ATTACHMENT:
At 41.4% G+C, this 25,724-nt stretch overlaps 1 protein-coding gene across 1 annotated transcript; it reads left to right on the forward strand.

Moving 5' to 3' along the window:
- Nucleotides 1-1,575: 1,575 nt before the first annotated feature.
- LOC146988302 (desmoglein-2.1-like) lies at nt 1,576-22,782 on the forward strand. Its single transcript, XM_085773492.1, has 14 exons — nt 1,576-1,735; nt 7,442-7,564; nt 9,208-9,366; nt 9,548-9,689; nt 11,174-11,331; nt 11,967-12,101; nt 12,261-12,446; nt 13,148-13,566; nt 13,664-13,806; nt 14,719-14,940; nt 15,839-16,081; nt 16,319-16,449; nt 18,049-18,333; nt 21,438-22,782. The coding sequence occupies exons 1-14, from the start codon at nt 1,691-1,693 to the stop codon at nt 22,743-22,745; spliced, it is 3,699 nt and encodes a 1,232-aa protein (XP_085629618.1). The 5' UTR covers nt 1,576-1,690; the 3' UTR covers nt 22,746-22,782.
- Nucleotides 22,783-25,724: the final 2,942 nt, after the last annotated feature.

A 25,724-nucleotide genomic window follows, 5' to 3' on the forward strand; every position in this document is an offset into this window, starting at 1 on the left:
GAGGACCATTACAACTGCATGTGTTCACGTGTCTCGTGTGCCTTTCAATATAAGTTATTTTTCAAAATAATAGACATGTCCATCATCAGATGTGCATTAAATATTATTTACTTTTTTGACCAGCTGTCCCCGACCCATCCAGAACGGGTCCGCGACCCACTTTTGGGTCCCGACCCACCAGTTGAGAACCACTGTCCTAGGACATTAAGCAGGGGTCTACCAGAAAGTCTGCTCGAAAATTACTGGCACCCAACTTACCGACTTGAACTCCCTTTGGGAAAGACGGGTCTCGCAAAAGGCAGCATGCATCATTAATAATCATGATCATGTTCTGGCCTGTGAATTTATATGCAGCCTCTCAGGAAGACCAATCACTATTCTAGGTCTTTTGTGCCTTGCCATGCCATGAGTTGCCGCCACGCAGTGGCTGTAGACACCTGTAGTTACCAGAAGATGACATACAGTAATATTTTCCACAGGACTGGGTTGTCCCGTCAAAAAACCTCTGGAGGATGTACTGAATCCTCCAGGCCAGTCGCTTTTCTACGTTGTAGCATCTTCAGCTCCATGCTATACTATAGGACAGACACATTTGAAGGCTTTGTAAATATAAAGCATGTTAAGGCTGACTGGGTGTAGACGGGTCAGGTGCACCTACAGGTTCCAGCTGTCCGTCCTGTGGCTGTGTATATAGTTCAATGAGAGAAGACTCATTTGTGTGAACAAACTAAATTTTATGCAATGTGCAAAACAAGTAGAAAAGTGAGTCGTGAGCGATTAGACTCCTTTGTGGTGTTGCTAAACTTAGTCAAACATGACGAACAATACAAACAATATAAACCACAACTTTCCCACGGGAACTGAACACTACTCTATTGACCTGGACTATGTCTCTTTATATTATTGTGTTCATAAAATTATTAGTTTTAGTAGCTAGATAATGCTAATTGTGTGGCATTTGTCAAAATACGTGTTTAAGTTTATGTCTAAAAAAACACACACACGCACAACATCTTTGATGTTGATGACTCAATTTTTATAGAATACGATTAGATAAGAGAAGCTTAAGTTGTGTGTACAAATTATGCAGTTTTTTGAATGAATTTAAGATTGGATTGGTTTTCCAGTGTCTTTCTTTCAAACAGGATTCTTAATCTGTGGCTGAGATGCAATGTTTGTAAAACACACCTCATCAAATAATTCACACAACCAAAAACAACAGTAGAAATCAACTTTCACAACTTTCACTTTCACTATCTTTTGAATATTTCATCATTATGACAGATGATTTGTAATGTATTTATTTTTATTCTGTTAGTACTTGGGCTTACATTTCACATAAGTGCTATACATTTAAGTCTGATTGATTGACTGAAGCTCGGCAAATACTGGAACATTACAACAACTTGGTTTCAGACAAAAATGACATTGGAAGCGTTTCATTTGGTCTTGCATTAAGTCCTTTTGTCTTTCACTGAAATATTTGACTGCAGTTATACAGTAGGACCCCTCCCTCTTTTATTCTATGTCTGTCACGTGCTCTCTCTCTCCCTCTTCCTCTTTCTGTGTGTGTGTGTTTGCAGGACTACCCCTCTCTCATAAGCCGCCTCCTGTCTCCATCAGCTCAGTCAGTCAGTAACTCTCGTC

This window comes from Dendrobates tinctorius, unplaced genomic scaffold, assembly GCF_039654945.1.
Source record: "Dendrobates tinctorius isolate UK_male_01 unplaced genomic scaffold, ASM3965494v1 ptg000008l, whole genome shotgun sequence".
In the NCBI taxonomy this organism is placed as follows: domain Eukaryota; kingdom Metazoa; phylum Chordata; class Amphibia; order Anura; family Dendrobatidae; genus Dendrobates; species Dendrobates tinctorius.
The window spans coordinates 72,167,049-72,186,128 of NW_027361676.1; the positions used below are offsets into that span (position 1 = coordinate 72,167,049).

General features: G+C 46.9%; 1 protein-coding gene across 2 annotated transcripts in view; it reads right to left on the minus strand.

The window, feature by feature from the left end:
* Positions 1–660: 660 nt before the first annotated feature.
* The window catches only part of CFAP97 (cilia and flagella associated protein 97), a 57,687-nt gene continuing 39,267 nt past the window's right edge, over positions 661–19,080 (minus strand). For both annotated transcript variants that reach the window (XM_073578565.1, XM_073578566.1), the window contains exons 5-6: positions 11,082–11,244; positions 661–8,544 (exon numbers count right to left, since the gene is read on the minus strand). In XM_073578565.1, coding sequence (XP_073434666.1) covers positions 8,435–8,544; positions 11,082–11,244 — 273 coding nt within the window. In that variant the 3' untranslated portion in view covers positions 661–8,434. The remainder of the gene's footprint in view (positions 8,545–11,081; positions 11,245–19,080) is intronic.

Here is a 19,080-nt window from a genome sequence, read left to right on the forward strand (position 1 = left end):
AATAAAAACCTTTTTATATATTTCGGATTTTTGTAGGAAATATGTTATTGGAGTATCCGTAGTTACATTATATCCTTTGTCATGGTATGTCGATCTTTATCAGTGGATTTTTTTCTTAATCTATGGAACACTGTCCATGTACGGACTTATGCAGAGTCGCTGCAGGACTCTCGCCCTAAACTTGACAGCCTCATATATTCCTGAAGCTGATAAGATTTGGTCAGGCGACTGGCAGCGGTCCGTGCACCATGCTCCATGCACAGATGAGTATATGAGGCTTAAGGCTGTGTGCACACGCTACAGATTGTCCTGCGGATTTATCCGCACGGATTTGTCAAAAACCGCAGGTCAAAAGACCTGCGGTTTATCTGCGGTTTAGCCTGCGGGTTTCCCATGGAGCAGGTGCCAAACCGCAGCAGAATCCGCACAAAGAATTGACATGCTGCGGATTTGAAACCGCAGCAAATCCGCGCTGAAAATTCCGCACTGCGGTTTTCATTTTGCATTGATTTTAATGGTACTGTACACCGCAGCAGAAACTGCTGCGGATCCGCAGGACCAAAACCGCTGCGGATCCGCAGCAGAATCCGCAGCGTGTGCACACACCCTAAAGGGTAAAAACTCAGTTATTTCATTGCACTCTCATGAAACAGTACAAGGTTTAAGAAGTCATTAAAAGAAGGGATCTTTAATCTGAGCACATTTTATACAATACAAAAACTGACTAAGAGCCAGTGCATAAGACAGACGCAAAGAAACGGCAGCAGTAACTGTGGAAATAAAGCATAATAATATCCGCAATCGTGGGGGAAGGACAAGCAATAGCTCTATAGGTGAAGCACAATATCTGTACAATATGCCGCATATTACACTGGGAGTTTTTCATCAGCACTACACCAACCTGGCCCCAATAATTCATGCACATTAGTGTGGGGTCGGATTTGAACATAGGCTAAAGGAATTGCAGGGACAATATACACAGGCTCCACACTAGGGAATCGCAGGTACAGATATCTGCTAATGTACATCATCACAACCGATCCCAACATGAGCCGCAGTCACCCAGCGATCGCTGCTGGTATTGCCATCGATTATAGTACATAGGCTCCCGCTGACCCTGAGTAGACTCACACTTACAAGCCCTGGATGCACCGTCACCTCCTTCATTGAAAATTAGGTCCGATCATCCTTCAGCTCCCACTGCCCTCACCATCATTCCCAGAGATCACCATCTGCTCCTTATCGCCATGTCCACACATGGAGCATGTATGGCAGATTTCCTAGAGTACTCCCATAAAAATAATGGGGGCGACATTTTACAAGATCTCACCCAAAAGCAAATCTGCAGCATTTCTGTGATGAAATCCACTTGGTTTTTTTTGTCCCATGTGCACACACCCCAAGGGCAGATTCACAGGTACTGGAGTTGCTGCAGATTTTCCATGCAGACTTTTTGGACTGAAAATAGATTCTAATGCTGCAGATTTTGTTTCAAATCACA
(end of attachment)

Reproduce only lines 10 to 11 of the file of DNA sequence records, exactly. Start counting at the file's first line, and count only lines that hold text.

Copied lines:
In the NCBI taxonomy this organism is placed as follows: domain Eukaryota; kingdom Metazoa; phylum Chordata; class Amphibia; order Anura; family Dendrobatidae; genus Dendrobates; species Dendrobates tinctorius.
The window spans coordinates 72,167,049-72,186,128 of NW_027361676.1; the positions used below are offsets into that span (position 1 = coordinate 72,167,049).